The opening of school for the new year always brings back some nostalgia for me – and if you told me that 70 years ago I would not have believed you. Oh, school had its fun times but like so many young people, I could hardly wait to get out of those four walls and – do what? It was a big world out there but being in school seemed so restrictive! NOW, I know better- looking back, school was fun.
Because my family lived in Marion County, I started first grade at Claridon School. It was a traumatic experience but I soon adapted UNTIL, one day not far into the month of September, Miss Roberts, a really beloved teacher, was pointing out colors on the black board using her yardstick to indicate them and she asked a student the name of that color. Well, she asked me to name this one – I was dumbstruck and could not say “Purple.” She walked gently back to me and just tapped me with the yard stick and suggested I go home and study my colors. Well, I went home and I said I was never, ever going back to school. My mother escorted me to Mr. Fetter’s bus for several days to make sure I WENT. School became fun – but those recesses – do you remember playing JACKS? All girls played JACKS on the sidewalk in front of the school. We rode down the slides, swung in the swings, played tag, run sheep run, Red Rover, jumped rope and tried to escape the boys chasing us – (Hmmm that surely changed by high school!)
Moving to Cardington to my mother’s home farm, I was in the fourth grade and this school size looked like a monster. I made it to noon on the first day and then the tears flowed. The teacher whom I will not name wore moccasins and was so quiet and suddenly would be standing beside me, observing my work. It shook me up worse than the Purple incident. The superintendent called our neighbor girl who was a high school student and she contacted our neighbor, the only one with a phone, and my mother came to get me. By the next day and for eight years afterwards I was fine and loved my school days. We played similar games on the playground which was not paved in those days and on one of my trips down the slide I landed in the gravel and laid my left knee open leaving a scar that is still visible.
Remember our little metal lunch boxes? I carried mine at both schools with the peanut butter sandwich inside. ((It was Depression time and food wasn’t real plentiful) I remember taking 2 cents to school for a little bottle of chocolate or white milk. Sometimes I had a cookie in my box or an apple.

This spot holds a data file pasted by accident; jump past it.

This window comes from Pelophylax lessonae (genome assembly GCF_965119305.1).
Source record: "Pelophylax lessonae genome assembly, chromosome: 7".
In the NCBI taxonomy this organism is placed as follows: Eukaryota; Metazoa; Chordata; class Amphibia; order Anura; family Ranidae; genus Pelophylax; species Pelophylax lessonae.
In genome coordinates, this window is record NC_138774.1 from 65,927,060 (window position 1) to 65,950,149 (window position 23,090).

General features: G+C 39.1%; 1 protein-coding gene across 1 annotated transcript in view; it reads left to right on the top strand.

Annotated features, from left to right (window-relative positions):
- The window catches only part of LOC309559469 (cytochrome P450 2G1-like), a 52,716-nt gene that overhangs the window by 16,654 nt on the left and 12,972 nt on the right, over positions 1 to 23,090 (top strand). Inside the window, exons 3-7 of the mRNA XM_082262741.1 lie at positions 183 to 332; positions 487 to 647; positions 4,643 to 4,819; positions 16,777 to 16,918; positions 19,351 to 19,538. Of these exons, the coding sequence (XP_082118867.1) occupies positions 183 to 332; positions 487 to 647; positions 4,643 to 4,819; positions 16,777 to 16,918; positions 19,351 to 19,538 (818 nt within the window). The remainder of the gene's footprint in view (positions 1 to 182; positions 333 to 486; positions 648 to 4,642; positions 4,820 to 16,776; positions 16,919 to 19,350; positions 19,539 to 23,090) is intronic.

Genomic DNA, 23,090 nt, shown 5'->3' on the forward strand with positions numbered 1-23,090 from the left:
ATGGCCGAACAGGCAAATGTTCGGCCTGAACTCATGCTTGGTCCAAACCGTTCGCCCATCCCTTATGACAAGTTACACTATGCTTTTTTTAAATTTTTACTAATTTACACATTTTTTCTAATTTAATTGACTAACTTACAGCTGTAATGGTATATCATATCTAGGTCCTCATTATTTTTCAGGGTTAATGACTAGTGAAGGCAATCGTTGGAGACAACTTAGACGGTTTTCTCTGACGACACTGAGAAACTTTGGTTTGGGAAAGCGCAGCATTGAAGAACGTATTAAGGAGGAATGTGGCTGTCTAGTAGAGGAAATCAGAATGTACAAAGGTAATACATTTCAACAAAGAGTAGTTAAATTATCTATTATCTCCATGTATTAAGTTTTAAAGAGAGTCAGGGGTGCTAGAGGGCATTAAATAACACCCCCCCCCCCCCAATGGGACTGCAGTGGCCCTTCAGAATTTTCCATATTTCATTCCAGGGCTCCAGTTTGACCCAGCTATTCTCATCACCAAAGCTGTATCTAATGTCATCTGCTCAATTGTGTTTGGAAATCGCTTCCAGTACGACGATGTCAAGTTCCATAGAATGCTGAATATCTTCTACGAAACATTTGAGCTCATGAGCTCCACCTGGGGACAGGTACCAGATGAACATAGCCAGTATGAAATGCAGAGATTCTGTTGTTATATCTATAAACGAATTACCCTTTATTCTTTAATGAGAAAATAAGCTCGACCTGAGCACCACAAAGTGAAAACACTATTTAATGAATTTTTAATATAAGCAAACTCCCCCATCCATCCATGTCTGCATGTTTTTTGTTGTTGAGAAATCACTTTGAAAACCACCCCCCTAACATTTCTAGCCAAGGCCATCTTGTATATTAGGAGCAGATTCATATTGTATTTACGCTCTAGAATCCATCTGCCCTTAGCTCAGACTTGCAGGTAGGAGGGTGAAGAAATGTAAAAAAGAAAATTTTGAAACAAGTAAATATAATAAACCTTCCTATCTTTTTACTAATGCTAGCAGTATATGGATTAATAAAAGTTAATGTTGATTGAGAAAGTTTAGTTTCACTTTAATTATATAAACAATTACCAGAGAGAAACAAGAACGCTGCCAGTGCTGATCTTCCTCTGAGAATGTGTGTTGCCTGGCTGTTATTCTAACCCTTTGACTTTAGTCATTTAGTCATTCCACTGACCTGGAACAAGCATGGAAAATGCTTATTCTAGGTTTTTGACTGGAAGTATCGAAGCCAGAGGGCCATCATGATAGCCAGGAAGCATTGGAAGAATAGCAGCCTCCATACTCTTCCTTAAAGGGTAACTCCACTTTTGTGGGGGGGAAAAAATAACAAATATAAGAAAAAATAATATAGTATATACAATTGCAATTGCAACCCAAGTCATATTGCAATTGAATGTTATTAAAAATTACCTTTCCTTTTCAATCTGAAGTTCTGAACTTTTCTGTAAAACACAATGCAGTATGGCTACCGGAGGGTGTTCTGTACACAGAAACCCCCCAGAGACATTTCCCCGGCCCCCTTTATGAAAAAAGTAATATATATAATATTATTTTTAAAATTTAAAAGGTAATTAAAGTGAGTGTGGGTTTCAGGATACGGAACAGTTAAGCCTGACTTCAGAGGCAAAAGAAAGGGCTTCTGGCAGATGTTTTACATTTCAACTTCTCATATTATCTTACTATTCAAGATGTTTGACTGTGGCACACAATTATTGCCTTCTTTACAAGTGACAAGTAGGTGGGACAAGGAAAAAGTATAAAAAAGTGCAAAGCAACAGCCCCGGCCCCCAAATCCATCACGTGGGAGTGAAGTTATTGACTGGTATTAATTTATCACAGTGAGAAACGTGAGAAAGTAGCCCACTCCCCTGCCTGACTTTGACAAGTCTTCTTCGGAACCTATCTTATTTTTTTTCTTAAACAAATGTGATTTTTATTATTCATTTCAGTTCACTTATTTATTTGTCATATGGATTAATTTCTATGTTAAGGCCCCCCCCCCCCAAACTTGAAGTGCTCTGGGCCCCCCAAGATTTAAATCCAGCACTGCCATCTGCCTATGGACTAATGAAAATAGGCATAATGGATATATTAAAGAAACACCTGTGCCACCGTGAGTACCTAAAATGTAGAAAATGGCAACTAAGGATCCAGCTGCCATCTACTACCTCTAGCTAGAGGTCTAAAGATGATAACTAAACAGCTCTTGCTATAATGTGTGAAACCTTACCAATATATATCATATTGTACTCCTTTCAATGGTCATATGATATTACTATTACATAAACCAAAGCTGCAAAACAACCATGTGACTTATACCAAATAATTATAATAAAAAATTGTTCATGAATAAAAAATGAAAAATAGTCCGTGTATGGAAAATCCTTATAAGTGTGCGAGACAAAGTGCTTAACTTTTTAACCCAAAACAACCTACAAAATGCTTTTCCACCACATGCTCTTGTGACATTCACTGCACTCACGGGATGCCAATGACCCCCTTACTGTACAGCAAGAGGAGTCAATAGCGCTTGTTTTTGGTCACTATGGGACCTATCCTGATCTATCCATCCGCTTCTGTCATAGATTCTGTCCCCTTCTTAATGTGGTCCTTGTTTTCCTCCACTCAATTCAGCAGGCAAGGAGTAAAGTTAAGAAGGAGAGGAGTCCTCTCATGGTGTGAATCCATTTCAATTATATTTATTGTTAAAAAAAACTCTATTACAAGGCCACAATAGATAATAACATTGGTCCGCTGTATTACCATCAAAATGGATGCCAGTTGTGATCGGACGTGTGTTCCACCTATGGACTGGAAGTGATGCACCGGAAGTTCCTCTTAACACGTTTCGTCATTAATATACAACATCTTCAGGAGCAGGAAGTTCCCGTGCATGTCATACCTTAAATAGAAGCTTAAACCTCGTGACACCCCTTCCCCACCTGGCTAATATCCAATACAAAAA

All in all, I loved my school days and graduated in 1950 from Cardington High School.
History repeated itself in many ways when my sons went through their school years, from kindergarten to graduation; it went so rapidly. So you students, enjoy every day – whether you want to believe it, you will never be this carefree in your life. The years pass by fast, just ask those who come to our alumni party. By the way, I’m still not a fan of “purple,” just that beautiful song, “Deep Purple.”
100 years ago, September, 1915: Delmar Shaw, oldest son of Mr and Mrs. Oscar Shaw of Westfield Township, died of ptomaine poisoning, supposedly caused by eating tainted chicken. The family attended the Shaw family reunion and they had prepared some pressed chicken for that event. The family, seven children and parents, all became ill on the way home. All except Delmar were ill that night. Delmar did all the evening work and waited on them. At 9 pm he became hungry and made sandwiches of the chicken left from the dinner. He became ill in the night and died as the result of the attack. Because the others were improving, a doctor was not called for Delmar. He was 14 years old.
90 years ago, September, 1925: Bryon Steger and Ward Conaway, of Cardington; Ed Stevens of Mt Gilead and Wilbert Miley of Waldo were among those selected to play in the 300 piece high school band at the state fair the next week.
All members of the Gandee family were ill with the grippe. “The baker was down with it and their little boy was feeling badly.”
60 years ago August, 1955: The Pirate football team was changing to a “T” formation. For the first time in seven years it was changing from a single wing formation. Team members were Sam Gantz, Merle Toomey, Ronnie Pine, John Bennett, Jerry Gandee, Frank Levering, Don Coomer, Smythe VanSickle, Olen Kaelber and Larry Crum. Coaches were Dennis Bell and Gordon Shipley assisted by Don Clark, Noel Underwood and Hal Clinger. Underwood was a member of the Defiance College team and Clinger, the Capital University Team.